Clinical findings: two days later, she was re-admitted due to severe chest and abdominal pain with tachypnea and desaturation in room air. Diffuse crepitation was heard on both sides of the chest.

Timeline of events: (Table 1).

Diagnostic assessment: computed Tomography (CT) scan was done due to suspected pulmonary embolism which was ruled out but revealed left lower lobe consolidation with air bronchogram accompanied by peripheral sub-pleural patchy ground glass opacities (Figure 2). Laboratory studies showed white cell count of 39*109/L with neutrophil absolute count of 39*109/L, hemoglobin of 7.4g/dL and CRP of 202mg/L. In view of the above findings, a high index of suspicion for COVID-19 was made and oropharyngeal swab for COVID-19 Polymerase Chain Reaction (PCR) was obtained which confirmed the diagnosis. Additional supportive findings included a D-dimer of 5.43, ferritin of 436.37 and lactate dehydrogenase of 666.60IU/L.

Therapeutic intervention: she was kept on oxygen via nasal prongs 3L/min, IV meropenem 20mg/kg every eight hours, oral clarithromycin 7.5mg/kg every twelve hours, subcutaneous enoxaparin 1mg/kg every twelve hours, oral dexamethasone 0.15mg/kg once daily, vitamin supplements, IV fluids, IV paracetamol 15mg/kg, oral ibuprofen 10mg/kg and IV morphine 0.1mg/kg around the clock for pain control. On the third day, oxygen was weaned off, chest and abdominal pain gradually subsided. She was discharged on the fourth day on meropenem to complete a total of 14 days, clarithromycin, oral dexamethasone to complete total of 10 days, rivaroxaban, vitamin supplements and analgesics. Parental education was given on hand hygiene, adherence to face masks and isolation of the child at home.

Follow-up and outcomes: her follow up visits revealed that she was responding well to the treatment and the chest findings were normal on auscultation with CRP level going down up to 12.28mg/L. Treatment adherence and tolerability were assessed by close follow up. However, she was re-admitted after seven days from discharge of the second admission due to bilateral arm pain. Physical examination revealed new onset of crepitation heard on the right basal lung field without respiratory symptoms. CRP was elevated to 108mg/L. Procalcitonin level was checked and was found to be 0.25ng/L. Blood cultures were negative again. IV clindamycin 30mg/kg every 8 hours was initiated in suspicion of secondary respiratory bacterial infection due to Methicillin Resistant Staphylococcus aureus (MRSA), IV fluids, IV paracetamol 15mg/kg, oral ibuprofen 10mg/kg and IV morphine 0.1mg/kg for pain control. She was discharged after one week once pain subsided and continued with oral clindamycin to complete total of 14 days. Her follow up visits showed that she had been recovering well after the initiation of clindamycin.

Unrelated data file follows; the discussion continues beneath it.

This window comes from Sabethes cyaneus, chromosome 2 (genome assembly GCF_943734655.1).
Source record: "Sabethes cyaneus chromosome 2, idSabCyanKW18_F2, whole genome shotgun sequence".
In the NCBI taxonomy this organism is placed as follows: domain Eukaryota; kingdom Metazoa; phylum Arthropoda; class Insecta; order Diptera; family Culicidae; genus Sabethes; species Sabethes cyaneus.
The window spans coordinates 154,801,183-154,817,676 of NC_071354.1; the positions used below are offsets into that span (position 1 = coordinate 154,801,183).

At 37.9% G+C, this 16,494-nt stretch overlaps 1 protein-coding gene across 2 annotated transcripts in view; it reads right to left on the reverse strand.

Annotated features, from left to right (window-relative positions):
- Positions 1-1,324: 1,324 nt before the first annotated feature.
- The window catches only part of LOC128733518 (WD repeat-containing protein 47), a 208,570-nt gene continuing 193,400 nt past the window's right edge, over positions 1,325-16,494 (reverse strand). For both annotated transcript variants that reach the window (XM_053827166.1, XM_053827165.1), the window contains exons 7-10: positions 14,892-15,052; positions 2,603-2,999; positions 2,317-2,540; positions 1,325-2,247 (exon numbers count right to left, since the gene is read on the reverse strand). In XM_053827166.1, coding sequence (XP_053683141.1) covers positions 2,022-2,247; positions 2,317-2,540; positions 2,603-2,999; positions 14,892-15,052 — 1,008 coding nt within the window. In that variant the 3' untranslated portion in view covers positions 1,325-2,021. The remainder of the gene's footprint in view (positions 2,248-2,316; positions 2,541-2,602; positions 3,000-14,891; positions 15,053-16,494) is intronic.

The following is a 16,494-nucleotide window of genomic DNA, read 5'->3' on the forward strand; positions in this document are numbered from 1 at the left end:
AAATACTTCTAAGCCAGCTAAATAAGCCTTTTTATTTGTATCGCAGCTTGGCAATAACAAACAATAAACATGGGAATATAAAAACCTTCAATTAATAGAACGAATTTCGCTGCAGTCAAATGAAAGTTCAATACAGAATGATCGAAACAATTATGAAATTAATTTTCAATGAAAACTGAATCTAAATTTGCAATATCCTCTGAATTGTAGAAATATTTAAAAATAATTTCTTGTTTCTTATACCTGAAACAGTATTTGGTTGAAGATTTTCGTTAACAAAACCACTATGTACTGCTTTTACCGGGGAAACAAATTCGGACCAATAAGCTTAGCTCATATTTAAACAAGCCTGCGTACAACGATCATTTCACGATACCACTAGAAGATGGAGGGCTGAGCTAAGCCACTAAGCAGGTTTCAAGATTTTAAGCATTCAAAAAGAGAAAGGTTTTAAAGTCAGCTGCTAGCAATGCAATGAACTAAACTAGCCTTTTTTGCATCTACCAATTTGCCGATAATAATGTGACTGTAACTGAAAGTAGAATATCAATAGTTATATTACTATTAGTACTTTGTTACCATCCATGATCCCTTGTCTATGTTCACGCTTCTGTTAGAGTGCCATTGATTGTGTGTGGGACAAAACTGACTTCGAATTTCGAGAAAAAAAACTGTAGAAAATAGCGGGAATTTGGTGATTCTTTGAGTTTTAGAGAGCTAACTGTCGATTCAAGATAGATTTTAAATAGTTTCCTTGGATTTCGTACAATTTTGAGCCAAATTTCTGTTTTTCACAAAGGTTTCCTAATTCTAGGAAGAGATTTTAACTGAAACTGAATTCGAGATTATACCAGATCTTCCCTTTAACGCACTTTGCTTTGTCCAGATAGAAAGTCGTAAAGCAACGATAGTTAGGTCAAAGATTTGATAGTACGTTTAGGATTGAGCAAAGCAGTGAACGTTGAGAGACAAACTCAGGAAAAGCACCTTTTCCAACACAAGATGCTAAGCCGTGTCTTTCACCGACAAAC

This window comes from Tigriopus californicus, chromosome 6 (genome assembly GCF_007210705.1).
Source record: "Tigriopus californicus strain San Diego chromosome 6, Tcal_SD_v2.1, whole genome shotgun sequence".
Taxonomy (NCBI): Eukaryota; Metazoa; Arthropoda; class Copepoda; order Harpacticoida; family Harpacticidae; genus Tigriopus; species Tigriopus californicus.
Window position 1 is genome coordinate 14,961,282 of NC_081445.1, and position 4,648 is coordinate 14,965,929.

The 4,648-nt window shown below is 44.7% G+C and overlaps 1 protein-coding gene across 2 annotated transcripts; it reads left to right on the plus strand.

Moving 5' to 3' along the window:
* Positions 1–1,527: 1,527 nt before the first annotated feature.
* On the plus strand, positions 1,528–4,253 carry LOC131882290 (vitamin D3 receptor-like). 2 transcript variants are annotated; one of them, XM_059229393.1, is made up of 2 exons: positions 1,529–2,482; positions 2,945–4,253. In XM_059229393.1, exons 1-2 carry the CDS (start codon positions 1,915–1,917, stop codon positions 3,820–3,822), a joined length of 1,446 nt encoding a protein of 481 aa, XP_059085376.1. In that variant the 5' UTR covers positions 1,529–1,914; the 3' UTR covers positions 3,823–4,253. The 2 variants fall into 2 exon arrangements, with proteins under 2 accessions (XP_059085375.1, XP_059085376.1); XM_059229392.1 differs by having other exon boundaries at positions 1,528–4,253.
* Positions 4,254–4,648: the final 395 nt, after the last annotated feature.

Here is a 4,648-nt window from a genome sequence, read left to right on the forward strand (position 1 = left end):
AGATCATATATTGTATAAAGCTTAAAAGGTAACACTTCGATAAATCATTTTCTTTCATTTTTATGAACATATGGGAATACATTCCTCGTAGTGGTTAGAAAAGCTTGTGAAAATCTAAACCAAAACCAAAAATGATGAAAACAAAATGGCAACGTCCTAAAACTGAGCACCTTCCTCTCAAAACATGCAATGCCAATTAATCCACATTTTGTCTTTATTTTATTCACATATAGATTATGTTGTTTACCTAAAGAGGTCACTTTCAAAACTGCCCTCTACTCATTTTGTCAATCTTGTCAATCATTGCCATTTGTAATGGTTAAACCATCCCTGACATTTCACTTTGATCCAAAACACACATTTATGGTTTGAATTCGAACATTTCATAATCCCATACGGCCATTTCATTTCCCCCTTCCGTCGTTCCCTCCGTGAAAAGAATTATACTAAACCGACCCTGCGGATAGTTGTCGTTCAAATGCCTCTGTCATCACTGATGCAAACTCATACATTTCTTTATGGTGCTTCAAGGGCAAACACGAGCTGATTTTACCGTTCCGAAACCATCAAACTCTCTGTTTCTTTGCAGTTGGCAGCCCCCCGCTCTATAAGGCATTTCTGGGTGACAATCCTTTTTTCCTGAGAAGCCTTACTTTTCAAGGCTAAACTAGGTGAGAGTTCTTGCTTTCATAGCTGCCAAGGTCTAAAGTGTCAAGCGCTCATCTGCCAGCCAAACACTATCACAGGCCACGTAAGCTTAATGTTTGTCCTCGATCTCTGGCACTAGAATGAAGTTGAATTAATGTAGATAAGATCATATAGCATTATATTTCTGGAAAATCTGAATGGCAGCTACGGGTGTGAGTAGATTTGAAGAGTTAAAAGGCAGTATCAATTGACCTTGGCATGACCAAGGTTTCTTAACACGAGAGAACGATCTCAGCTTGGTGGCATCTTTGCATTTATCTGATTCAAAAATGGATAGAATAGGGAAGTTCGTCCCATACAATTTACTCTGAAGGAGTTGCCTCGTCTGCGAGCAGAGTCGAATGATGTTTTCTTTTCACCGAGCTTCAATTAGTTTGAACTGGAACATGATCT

Patient perspective: the child was anxious due to recurrent illness but with her parents support and counselling provided by the medical team, she felt emotionally better. Her parents were aware of the challenges faced in management and were supportive and satisfied with the management offered to their child.

Informed consent: written informed consent was obtained from the patient´s next of kin for publication of this case report and any accompanying images.



Discussion Up    Down

A study done in Senegal described COVID-19 infection to be severe in children with sickle cell disease whereby one patient died [3]. However, majority of studies available in literature have revealed that children with COVID-19 and sickle cell disease recovered and showed a better clinical evolution [4-6]. Despite recurrent hospitalization of our patient, the outcome was favourable. Data on COVID-19 pneumonia and bacterial co-infection/secondary infection in children are sparse. There are no African reports to date [7]. A meta-analysis done in China showed bacterial co-infection in 3.5% of patients and bacterial secondary infection in 14.3% of patients infected with COVID-19 [8]. However, this study was described in children and adults having COVID-19 infection, including those with other comorbidities but not sickle cell disease.